TCU Daily Skiff Tuesday, February 17, 2004
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Military records attempt to save Bush

White House Press Secretary Scott McClellan held another awkward, standoffish press briefing last Tuesday to try to bring an end to the controversy surrounding President Bush’s military record. Armed with copies of military documents more than 30 years old pertaining to Bush’s Texas Air National Guard service, McClellan came just short of suggesting what Democrats and other critics of Bush can do with the documents when they were done reading them.

At issue is a one-year span, beginning in May 1972, when Bush was granted permission to transfer to an Alabama unit to work on a senatorial campaign. Until Tuesday, there was no evidence in his file that he ever reported to the Alabama unit to perform monthly drills.

The documents released last Tuesday, prepared by the Defense Financing Accounting Service, show that Bush was paid for dates in October and November 1972 and in January and April 1973. Those dates span the time — from May 1972 to May 1973 — that had been the focus of Democratic critics.

The officer to whom Bush was told to report in Alabama has said in interviews that he has no recollection that Bush reported.

Granted this was more than three decades ago, not recalling a congressman’s kid reporting for duty isn’t likely the fault of a bad memory — more likely, it’s because the event never happened.

The Democrats need to be careful entering into the military-records fray. The military paper trail is a twisting and confusing dimension in which time and space have no meaning. Neither civilian nor soldier understands how the system works. Only the clerks do, and in the end, they have more power than any officer in their company because of that knowledge. An adept Republican working with a military clerk may be able to find some very strange, yet official documents proving Kerry is in fact a 9-year-old female Laotian spy.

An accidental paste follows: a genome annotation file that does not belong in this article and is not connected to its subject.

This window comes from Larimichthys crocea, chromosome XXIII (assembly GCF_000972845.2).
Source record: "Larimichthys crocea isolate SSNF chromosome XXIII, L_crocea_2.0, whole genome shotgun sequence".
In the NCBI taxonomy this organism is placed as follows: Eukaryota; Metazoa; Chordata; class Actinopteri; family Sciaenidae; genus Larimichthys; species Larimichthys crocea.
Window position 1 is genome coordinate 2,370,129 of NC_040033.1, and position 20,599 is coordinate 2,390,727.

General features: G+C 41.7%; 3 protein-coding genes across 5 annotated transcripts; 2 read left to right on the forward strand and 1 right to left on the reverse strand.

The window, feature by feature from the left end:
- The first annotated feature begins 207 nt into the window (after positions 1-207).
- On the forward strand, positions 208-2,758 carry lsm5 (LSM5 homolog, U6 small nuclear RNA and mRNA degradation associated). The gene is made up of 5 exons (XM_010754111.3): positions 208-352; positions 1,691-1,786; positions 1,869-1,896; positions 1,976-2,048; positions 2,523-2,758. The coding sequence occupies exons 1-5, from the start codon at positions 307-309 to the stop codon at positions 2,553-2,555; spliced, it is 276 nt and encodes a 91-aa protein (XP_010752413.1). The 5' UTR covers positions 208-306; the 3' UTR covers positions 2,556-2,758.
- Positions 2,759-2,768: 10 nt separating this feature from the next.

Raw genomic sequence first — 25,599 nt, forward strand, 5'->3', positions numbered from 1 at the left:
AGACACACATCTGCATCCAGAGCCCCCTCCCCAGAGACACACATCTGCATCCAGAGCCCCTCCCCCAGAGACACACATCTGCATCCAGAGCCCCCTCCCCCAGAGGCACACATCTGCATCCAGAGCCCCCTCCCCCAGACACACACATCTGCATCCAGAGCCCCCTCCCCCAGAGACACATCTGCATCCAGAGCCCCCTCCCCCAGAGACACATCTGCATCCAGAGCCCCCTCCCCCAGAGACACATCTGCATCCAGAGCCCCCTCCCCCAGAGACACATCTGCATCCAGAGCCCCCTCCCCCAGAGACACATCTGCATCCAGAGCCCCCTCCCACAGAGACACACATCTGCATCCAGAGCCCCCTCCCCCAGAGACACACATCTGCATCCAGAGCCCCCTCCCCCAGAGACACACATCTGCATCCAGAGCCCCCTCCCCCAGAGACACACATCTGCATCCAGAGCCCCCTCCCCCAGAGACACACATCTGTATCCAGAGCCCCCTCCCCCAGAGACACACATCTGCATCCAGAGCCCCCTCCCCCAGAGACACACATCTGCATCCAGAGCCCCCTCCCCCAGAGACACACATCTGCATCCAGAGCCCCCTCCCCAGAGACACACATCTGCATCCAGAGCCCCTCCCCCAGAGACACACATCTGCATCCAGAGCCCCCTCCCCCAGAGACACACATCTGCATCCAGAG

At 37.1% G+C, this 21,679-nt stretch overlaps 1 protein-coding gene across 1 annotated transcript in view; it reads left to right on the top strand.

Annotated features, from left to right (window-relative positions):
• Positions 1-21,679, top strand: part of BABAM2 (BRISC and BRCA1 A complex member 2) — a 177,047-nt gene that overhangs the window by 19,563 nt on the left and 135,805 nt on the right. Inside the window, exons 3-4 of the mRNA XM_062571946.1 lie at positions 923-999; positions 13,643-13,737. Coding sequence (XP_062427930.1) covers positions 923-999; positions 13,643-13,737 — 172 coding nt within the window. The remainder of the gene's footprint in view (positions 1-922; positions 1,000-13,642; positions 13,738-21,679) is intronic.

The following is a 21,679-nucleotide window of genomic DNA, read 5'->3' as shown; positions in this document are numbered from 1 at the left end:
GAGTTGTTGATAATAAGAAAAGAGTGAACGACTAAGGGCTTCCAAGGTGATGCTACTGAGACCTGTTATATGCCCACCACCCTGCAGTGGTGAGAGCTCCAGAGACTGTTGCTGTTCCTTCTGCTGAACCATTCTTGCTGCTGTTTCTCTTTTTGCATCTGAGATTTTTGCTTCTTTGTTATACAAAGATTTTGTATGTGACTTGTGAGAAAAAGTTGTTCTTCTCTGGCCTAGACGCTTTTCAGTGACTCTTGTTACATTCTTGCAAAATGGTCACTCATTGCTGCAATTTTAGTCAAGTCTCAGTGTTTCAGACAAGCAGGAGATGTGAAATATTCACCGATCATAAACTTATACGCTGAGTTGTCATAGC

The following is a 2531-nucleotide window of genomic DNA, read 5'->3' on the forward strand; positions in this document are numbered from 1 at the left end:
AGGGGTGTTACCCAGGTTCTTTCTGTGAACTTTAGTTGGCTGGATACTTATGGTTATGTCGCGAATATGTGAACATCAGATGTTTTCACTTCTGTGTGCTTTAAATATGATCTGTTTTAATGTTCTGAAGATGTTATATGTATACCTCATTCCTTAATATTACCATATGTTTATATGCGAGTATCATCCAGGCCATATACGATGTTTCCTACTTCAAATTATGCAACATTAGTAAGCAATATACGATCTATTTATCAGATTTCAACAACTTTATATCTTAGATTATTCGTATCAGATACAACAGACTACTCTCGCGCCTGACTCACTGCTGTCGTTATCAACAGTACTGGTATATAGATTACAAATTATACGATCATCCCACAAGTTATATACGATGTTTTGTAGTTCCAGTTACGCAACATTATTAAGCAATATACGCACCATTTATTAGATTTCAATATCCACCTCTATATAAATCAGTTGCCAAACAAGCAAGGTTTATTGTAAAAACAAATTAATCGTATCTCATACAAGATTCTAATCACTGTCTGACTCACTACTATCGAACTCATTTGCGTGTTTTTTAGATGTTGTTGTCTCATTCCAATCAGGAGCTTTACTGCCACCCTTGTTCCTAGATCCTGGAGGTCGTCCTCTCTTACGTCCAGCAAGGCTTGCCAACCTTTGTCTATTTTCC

Republicans can dig up many 30-year-old documents to defend Bush, but it won’t do any good. The recent, more telling documentation is Bush’s attempts to cut combat pay last August, a move Washington journalists call a “Friday night special” because it was done after the regular news cycle just before the weekend to avoid making any headlines. His new budget also cuts $1.8 billion from the veterans-benefit budget.
During the annual Harkin Steak Fry outside Indianola last fall, a soldier I know, who had recently returned from Iraq, confronted as many candidates as he could find about how each of them planned to bring his fellow soldiers home from Iraq. After giving my friend an answer in full view of the press and public, Kerry pulled him aside, put his arm around him, and leaned in close so the microphones wouldn’t pick up their conversation.

What Kerry said was combat veteran to combat veteran, not for public ears and not staged for publicity. What they said will stay between them. Repeating the conversation would add little to this column. Most people wouldn’t have the frame of reference to understand the brief exchange anyway — especially our commander in chief, honorable discharge or not.

John Molseed is a columnist for The Daily Iowan at the University of Iowa.
This column was distributed by U-Wire.

 
 
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